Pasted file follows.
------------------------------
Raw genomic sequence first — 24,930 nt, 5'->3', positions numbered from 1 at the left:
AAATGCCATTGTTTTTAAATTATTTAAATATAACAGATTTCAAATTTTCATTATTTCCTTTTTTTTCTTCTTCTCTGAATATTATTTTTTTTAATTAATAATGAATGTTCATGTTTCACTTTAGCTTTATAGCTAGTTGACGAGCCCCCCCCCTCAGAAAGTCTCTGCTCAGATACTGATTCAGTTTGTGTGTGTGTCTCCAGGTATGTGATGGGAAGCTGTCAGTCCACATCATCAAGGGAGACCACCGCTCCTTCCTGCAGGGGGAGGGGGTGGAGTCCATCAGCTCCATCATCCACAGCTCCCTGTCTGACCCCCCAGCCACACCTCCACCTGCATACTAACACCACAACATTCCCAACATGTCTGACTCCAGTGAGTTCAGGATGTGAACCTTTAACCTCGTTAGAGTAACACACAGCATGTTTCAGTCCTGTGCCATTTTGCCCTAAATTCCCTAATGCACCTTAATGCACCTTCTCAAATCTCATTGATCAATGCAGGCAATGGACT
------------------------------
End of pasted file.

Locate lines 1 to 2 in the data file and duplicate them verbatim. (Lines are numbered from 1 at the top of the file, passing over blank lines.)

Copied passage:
Raw genomic sequence first — 24,930 nt, 5'->3', positions numbered from 1 at the left:
AAATGCCATTGTTTTTAAATTATTTAAATATAACAGATTTCAAATTTTCATTATTTCCTTTTTTTTCTTCTTCTCTGAATATTATTTTTTTTAATTAATAATGAATGTTCATGTTTCACTTTAGCTTTATAGCTAGTTGACGAGCCCCCCCCCTCAGAAAGTCTCTGCTCAGATACTGATTCAGTTTGTGTGTGTGTCTCCAGGTATGTGATGGGAAGCTGTCAGTCCACATCATCAAGGGAGACCACCGCTCCTTCCTGCAGGGGGAGGGGGTGGAGTCCATCAGCTCCATCATCCACAGCTCCCTGTCTGACCCCCCAGCCACACCTCCACCTGCATACTAACACCACAACATTCCCAACATGTCTGACTCCAGTGAGTTCAGGATGTGAACCTTTAACCTCGTTAGAGTAACACACAGCATGTTTCAGTCCTGTGCCATTTTGCCCTAAATTCCCTAATGCACCTTAATGCACCTTCTCAAATCTCATTGATCAATGCAGGCAATGGACT